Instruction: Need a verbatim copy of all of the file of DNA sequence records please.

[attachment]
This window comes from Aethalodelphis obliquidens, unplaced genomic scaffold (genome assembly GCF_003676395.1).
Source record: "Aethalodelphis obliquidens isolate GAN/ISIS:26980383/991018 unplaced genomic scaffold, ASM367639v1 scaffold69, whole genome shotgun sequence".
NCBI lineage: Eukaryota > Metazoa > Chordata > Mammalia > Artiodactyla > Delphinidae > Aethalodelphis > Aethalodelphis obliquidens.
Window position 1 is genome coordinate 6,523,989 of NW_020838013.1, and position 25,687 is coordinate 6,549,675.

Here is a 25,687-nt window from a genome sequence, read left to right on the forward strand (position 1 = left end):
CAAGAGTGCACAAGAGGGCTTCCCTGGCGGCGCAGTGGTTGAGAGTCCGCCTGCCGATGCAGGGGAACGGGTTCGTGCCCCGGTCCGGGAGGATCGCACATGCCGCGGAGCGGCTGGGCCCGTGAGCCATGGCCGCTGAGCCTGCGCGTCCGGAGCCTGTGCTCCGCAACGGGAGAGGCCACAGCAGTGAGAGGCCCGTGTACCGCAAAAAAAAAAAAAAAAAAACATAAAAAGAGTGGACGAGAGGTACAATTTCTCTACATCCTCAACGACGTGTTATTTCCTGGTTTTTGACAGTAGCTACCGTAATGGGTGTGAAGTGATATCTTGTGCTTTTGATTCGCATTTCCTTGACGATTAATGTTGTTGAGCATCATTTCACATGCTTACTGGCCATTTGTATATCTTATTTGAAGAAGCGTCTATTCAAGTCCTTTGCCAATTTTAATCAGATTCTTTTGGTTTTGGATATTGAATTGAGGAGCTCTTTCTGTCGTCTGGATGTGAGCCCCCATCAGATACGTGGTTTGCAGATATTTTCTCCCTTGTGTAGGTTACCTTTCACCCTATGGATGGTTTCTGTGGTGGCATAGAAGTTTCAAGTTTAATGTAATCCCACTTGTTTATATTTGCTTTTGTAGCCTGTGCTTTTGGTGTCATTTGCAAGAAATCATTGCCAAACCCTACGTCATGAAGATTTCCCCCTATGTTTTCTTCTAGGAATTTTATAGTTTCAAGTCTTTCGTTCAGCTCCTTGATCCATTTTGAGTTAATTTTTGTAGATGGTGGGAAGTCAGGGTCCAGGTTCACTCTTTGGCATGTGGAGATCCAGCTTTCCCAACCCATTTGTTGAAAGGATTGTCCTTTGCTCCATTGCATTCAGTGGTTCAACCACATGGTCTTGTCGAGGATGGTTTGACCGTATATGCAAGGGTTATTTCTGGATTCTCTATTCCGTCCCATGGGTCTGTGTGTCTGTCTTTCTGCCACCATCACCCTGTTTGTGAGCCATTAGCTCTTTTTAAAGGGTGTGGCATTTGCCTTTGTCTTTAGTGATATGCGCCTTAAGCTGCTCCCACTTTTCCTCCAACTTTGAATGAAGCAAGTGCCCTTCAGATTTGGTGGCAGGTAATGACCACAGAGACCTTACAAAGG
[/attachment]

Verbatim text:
This window comes from Aethalodelphis obliquidens, unplaced genomic scaffold (genome assembly GCF_003676395.1).
Source record: "Aethalodelphis obliquidens isolate GAN/ISIS:26980383/991018 unplaced genomic scaffold, ASM367639v1 scaffold69, whole genome shotgun sequence".
NCBI lineage: Eukaryota > Metazoa > Chordata > Mammalia > Artiodactyla > Delphinidae > Aethalodelphis > Aethalodelphis obliquidens.
Window position 1 is genome coordinate 6,523,989 of NW_020838013.1, and position 25,687 is coordinate 6,549,675.

Here is a 25,687-nt window from a genome sequence, read left to right on the forward strand (position 1 = left end):
CAAGAGTGCACAAGAGGGCTTCCCTGGCGGCGCAGTGGTTGAGAGTCCGCCTGCCGATGCAGGGGAACGGGTTCGTGCCCCGGTCCGGGAGGATCGCACATGCCGCGGAGCGGCTGGGCCCGTGAGCCATGGCCGCTGAGCCTGCGCGTCCGGAGCCTGTGCTCCGCAACGGGAGAGGCCACAGCAGTGAGAGGCCCGTGTACCGCAAAAAAAAAAAAAAAAAAACATAAAAAGAGTGGACGAGAGGTACAATTTCTCTACATCCTCAACGACGTGTTATTTCCTGGTTTTTGACAGTAGCTACCGTAATGGGTGTGAAGTGATATCTTGTGCTTTTGATTCGCATTTCCTTGACGATTAATGTTGTTGAGCATCATTTCACATGCTTACTGGCCATTTGTATATCTTATTTGAAGAAGCGTCTATTCAAGTCCTTTGCCAATTTTAATCAGATTCTTTTGGTTTTGGATATTGAATTGAGGAGCTCTTTCTGTCGTCTGGATGTGAGCCCCCATCAGATACGTGGTTTGCAGATATTTTCTCCCTTGTGTAGGTTACCTTTCACCCTATGGATGGTTTCTGTGGTGGCATAGAAGTTTCAAGTTTAATGTAATCCCACTTGTTTATATTTGCTTTTGTAGCCTGTGCTTTTGGTGTCATTTGCAAGAAATCATTGCCAAACCCTACGTCATGAAGATTTCCCCCTATGTTTTCTTCTAGGAATTTTATAGTTTCAAGTCTTTCGTTCAGCTCCTTGATCCATTTTGAGTTAATTTTTGTAGATGGTGGGAAGTCAGGGTCCAGGTTCACTCTTTGGCATGTGGAGATCCAGCTTTCCCAACCCATTTGTTGAAAGGATTGTCCTTTGCTCCATTGCATTCAGTGGTTCAACCACATGGTCTTGTCGAGGATGGTTTGACCGTATATGCAAGGGTTATTTCTGGATTCTCTATTCCGTCCCATGGGTCTGTGTGTCTGTCTTTCTGCCACCATCACCCTGTTTGTGAGCCATTAGCTCTTTTTAAAGGGTGTGGCATTTGCCTTTGTCTTTAGTGATATGCGCCTTAAGCTGCTCCCACTTTTCCTCCAACTTTGAATGAAGCAAGTGCCCTTCAGATTTGGTGGCAGGTAATGACCACAGAGACCTTACAAAGG